The Innovation Award showcases organisations, coalitions or initiatives that are taking inventive approaches as they chart a course through a complex and changing external environment.
Now more than ever organisations need to innovate to survive. Factors such as a rise in the economic and political power of emerging countries, rapid urbanisation, demographic and climate change, increasing awareness of the earth's natural limits, changing geographies of conflict and poverty, and a changing understanding of the goals of development, all have potential to drive fundamental changes in the sector.
Are you innovating?
Our innovators are at home with rapid change and are driven by the desire to make a lasting contribution to development. You may have adopted new types of business models, purposed or repurposed your missions in ways that shake up understanding of how to make a positive difference, redefined how you work with the people or environments you serve, used technology in new ways, found new approaches to solving entrenched problems that affect people's lives or sought to shift entire systems rather than cure symptoms. You're thinking of the long-term and this might mean your organisation has taken some big risks – risks that may have led to failures, reiterations and learning.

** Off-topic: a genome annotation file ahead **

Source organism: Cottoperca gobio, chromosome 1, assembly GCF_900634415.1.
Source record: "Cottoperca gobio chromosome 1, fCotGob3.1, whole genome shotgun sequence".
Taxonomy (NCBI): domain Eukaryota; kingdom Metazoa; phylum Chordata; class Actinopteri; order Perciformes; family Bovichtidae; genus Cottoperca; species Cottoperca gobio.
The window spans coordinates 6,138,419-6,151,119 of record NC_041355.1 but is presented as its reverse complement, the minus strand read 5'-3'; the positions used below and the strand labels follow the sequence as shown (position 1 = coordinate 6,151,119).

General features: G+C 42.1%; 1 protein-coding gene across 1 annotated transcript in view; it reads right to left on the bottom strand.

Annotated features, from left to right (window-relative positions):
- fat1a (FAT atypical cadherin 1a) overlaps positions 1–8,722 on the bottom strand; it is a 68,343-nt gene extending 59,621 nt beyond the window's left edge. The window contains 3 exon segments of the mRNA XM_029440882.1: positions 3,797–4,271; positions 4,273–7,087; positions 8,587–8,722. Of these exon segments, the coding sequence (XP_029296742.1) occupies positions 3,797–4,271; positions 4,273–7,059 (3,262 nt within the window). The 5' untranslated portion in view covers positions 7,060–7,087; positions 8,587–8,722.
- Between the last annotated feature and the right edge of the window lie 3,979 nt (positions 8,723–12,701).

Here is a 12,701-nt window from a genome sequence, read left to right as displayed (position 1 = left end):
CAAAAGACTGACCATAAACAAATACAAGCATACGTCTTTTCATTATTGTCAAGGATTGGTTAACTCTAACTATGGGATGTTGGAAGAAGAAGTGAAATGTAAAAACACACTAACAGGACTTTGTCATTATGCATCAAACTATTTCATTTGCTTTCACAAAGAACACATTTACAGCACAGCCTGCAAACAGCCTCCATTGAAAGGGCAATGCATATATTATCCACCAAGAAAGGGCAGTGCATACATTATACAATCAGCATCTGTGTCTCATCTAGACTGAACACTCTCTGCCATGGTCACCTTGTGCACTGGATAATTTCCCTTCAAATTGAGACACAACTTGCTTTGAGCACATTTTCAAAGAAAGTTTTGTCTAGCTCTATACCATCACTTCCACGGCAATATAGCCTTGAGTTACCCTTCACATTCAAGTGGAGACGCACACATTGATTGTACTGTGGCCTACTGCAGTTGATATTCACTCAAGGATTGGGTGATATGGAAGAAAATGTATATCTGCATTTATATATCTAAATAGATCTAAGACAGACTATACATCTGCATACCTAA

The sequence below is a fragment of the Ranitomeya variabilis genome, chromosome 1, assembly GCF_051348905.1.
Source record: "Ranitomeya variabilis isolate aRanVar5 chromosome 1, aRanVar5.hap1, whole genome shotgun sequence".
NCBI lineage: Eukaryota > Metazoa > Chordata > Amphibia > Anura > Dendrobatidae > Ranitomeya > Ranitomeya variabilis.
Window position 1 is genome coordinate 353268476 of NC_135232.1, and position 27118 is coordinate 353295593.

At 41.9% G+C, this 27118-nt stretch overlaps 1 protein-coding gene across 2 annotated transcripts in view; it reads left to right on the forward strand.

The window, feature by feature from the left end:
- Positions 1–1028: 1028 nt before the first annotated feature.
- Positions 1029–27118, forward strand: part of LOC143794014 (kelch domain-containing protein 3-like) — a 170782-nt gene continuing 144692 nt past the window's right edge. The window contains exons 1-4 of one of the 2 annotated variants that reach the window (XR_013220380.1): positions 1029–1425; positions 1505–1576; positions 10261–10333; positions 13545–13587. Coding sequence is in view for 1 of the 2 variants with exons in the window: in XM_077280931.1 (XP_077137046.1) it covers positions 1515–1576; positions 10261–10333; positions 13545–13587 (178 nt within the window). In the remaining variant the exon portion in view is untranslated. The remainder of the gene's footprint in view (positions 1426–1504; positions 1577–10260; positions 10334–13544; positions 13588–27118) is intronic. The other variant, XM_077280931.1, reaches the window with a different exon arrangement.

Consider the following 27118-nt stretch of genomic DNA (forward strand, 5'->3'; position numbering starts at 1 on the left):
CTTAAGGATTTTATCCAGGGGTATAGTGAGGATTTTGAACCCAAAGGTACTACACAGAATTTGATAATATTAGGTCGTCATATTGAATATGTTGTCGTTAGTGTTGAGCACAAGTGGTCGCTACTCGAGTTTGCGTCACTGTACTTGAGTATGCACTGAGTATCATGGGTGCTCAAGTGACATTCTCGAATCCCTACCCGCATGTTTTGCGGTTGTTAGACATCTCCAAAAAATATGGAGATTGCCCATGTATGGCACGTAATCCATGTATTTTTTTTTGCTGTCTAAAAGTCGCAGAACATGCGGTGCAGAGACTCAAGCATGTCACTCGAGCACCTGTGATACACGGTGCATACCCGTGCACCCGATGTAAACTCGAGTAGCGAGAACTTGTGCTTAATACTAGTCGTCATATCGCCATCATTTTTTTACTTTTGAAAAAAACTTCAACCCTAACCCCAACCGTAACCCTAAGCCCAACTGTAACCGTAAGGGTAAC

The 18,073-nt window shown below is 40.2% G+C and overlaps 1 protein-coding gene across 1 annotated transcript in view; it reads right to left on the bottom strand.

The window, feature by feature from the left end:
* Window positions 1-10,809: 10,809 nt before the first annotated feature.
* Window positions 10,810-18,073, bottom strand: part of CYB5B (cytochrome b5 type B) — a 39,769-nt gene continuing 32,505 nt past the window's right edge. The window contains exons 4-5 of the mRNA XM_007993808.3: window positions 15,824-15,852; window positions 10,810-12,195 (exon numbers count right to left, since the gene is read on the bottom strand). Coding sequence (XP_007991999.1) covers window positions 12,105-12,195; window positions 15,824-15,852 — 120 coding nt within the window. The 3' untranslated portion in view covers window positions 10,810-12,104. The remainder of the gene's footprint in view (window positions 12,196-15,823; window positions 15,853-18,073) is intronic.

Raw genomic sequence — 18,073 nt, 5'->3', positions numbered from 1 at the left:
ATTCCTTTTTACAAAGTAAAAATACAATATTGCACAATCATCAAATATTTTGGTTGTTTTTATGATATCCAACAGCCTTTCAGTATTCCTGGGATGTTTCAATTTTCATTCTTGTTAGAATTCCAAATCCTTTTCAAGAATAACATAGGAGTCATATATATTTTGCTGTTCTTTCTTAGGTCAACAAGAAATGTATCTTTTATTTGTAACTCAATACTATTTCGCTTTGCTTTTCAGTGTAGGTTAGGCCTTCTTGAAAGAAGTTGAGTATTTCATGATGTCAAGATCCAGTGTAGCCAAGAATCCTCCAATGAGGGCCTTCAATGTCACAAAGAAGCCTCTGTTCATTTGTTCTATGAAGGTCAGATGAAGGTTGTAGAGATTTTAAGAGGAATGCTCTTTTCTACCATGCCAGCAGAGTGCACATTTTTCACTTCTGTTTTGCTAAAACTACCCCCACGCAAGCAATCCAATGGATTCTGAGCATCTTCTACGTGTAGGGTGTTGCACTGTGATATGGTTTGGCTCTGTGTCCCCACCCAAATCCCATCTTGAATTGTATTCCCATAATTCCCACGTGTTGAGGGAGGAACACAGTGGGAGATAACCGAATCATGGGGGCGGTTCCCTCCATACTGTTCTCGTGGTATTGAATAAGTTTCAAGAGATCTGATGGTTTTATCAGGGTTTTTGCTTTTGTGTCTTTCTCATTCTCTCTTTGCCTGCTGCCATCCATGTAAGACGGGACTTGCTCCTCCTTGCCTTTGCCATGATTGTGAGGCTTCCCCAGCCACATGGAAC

Entries will be judged on the following criteria:
- The narrative - how compellingly you explain your project
- The currency - how you interpret and respond to current global challenges, including your theory of change
- The reach - who and how many people were affected and how you measured this
- The impact - what is the likelihood of impact and sustainability
Entries are now closed.
Last year's winners
Last year the Innovation Award was shared by CABI and Send a Cow.
CABI’s Plantwise programme is helping to make plant health systems more effective for the farmers who depend on them by establishing plant clinics, where farmers can find practical plant health advice.
Send a Cow's Taro project trained and supported 300 vulnerable smallholder farmers and their families in Ethiopia to form cooperatives to produce taro flour, making their vital form of sustenance available to their communities during food shortage months and raising their household income.